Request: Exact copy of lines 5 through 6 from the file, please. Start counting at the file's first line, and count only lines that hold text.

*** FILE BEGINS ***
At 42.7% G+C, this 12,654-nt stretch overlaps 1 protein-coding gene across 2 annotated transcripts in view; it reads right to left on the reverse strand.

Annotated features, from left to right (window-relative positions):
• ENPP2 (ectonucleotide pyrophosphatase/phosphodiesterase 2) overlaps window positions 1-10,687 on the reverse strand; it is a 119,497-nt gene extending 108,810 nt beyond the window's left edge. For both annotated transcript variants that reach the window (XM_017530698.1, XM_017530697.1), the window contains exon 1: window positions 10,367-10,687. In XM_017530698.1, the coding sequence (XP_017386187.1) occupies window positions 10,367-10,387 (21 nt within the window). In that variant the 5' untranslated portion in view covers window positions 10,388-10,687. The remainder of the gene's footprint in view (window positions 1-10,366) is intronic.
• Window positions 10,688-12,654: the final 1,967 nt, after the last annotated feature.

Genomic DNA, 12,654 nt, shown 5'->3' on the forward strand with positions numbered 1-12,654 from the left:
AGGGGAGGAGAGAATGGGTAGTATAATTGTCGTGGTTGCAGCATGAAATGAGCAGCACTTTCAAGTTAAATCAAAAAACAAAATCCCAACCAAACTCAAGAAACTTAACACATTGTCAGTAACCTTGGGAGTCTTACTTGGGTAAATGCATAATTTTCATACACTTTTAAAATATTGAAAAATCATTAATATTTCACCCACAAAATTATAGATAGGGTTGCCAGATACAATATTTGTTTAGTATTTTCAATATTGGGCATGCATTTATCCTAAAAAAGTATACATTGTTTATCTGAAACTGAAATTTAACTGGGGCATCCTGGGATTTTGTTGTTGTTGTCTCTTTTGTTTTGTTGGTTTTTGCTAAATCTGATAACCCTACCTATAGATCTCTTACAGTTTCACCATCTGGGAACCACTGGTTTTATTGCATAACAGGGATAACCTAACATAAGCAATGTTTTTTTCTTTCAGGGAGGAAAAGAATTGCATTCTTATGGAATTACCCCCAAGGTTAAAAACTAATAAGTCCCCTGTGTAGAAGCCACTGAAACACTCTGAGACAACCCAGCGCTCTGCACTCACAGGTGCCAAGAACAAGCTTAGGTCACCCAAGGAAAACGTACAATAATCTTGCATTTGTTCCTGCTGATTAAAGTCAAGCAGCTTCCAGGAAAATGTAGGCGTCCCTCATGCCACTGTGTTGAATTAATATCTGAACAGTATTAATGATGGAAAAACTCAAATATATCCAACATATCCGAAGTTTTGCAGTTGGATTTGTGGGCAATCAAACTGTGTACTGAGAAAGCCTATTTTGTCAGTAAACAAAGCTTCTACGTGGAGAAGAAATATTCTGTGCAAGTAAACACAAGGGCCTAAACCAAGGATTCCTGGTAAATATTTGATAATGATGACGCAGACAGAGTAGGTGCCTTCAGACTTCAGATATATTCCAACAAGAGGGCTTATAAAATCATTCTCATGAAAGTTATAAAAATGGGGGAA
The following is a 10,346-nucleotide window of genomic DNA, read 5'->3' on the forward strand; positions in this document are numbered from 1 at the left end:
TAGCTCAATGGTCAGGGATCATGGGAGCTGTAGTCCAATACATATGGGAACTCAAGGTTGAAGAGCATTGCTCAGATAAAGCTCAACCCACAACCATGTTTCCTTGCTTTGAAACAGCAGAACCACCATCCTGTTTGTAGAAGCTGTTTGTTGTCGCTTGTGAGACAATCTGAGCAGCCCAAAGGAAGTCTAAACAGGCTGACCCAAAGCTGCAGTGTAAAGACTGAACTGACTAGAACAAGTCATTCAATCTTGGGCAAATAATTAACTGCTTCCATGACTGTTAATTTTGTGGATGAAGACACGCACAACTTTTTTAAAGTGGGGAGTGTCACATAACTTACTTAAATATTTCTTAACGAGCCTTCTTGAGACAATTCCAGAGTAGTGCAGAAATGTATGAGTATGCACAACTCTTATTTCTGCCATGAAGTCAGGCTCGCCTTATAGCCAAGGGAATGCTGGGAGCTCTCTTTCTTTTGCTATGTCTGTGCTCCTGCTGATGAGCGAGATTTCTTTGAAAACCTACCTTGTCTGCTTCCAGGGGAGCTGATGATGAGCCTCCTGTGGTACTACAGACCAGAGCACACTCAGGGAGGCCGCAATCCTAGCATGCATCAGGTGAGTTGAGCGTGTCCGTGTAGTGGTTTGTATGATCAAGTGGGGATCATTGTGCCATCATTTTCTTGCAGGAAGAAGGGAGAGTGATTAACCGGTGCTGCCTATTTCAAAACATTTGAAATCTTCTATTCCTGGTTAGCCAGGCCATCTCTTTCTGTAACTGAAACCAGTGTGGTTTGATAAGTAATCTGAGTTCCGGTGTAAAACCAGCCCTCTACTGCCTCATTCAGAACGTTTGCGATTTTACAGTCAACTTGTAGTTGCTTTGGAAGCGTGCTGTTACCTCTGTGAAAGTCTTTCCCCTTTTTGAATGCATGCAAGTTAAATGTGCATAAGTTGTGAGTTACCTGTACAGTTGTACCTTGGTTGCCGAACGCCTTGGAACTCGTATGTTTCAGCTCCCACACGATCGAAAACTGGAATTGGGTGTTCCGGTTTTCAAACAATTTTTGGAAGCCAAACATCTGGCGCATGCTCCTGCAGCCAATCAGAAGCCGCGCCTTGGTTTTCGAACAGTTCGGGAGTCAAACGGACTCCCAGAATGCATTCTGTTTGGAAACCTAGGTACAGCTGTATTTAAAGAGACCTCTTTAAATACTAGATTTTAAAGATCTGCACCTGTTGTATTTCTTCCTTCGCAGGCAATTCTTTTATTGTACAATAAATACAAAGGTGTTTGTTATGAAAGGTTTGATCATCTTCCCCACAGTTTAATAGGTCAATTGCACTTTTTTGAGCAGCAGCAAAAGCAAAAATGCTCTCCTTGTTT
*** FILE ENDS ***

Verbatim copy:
Genomic DNA, 12,654 nt, shown 5'->3' on the forward strand with positions numbered 1-12,654 from the left:
AGGGGAGGAGAGAATGGGTAGTATAATTGTCGTGGTTGCAGCATGAAATGAGCAGCACTTTCAAGTTAAATCAAAAAACAAAATCCCAACCAAACTCAAGAAACTTAACACATTGTCAGTAACCTTGGGAGTCTTACTTGGGTAAATGCATAATTTTCATACACTTTTAAAATATTGAAAAATCATTAATATTTCACCCACAAAATTATAGATAGGGTTGCCAGATACAATATTTGTTTAGTATTTTCAATATTGGGCATGCATTTATCCTAAAAAAGTATACATTGTTTATCTGAAACTGAAATTTAACTGGGGCATCCTGGGATTTTGTTGTTGTTGTCTCTTTTGTTTTGTTGGTTTTTGCTAAATCTGATAACCCTACCTATAGATCTCTTACAGTTTCACCATCTGGGAACCACTGGTTTTATTGCATAACAGGGATAACCTAACATAAGCAATGTTTTTTTCTTTCAGGGAGGAAAAGAATTGCATTCTTATGGAATTACCCCCAAGGTTAAAAACTAATAAGTCCCCTGTGTAGAAGCCACTGAAACACTCTGAGACAACCCAGCGCTCTGCACTCACAGGTGCCAAGAACAAGCTTAGGTCACCCAAGGAAAACGTACAATAATCTTGCATTTGTTCCTGCTGATTAAAGTCAAGCAGCTTCCAGGAAAATGTAGGCGTCCCTCATGCCACTGTGTTGAATTAATATCTGAACAGTATTAATGATGGAAAAACTCAAATATATCCAACATATCCGAAGTTTTGCAGTTGGATTTGTGGGCAATCAAACTGTGTACTGAGAAAGCCTATTTTGTCAGTAAACAAAGCTTCTACGTGGAGAAGAAATATTCTGTGCAAGTAAACACAAGGGCCTAAACCAAGGATTCCTGGTAAATATTTGATAATGATGACGCAGACAGAGTAGGTGCCTTCAGACTTCAGATATATTCCAACAAGAGGGCTTATAAAATCATTCTCATGAAAGTTATAAAAATGGGGGAA